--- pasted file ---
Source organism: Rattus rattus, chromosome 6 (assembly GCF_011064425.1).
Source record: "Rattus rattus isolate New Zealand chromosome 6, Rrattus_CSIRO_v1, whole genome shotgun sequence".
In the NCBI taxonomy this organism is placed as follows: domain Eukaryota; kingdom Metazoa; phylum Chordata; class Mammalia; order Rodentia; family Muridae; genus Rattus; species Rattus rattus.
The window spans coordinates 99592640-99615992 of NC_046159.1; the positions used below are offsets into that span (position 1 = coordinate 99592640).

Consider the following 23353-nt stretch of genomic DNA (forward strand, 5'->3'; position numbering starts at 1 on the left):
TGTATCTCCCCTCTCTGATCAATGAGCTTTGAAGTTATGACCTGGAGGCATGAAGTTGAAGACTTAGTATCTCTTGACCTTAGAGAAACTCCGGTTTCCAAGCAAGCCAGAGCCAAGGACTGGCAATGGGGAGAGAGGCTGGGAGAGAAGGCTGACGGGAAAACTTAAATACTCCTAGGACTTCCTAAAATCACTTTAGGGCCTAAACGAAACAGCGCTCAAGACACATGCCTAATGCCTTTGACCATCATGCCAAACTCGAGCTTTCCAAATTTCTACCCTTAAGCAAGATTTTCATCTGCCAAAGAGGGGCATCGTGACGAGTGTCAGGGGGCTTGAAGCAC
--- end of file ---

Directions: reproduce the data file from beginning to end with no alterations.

Source organism: Rattus rattus, chromosome 6 (assembly GCF_011064425.1).
Source record: "Rattus rattus isolate New Zealand chromosome 6, Rrattus_CSIRO_v1, whole genome shotgun sequence".
In the NCBI taxonomy this organism is placed as follows: domain Eukaryota; kingdom Metazoa; phylum Chordata; class Mammalia; order Rodentia; family Muridae; genus Rattus; species Rattus rattus.
The window spans coordinates 99592640-99615992 of NC_046159.1; the positions used below are offsets into that span (position 1 = coordinate 99592640).

Consider the following 23353-nt stretch of genomic DNA (forward strand, 5'->3'; position numbering starts at 1 on the left):
TGTATCTCCCCTCTCTGATCAATGAGCTTTGAAGTTATGACCTGGAGGCATGAAGTTGAAGACTTAGTATCTCTTGACCTTAGAGAAACTCCGGTTTCCAAGCAAGCCAGAGCCAAGGACTGGCAATGGGGAGAGAGGCTGGGAGAGAAGGCTGACGGGAAAACTTAAATACTCCTAGGACTTCCTAAAATCACTTTAGGGCCTAAACGAAACAGCGCTCAAGACACATGCCTAATGCCTTTGACCATCATGCCAAACTCGAGCTTTCCAAATTTCTACCCTTAAGCAAGATTTTCATCTGCCAAAGAGGGGCATCGTGACGAGTGTCAGGGGGCTTGAAGCAC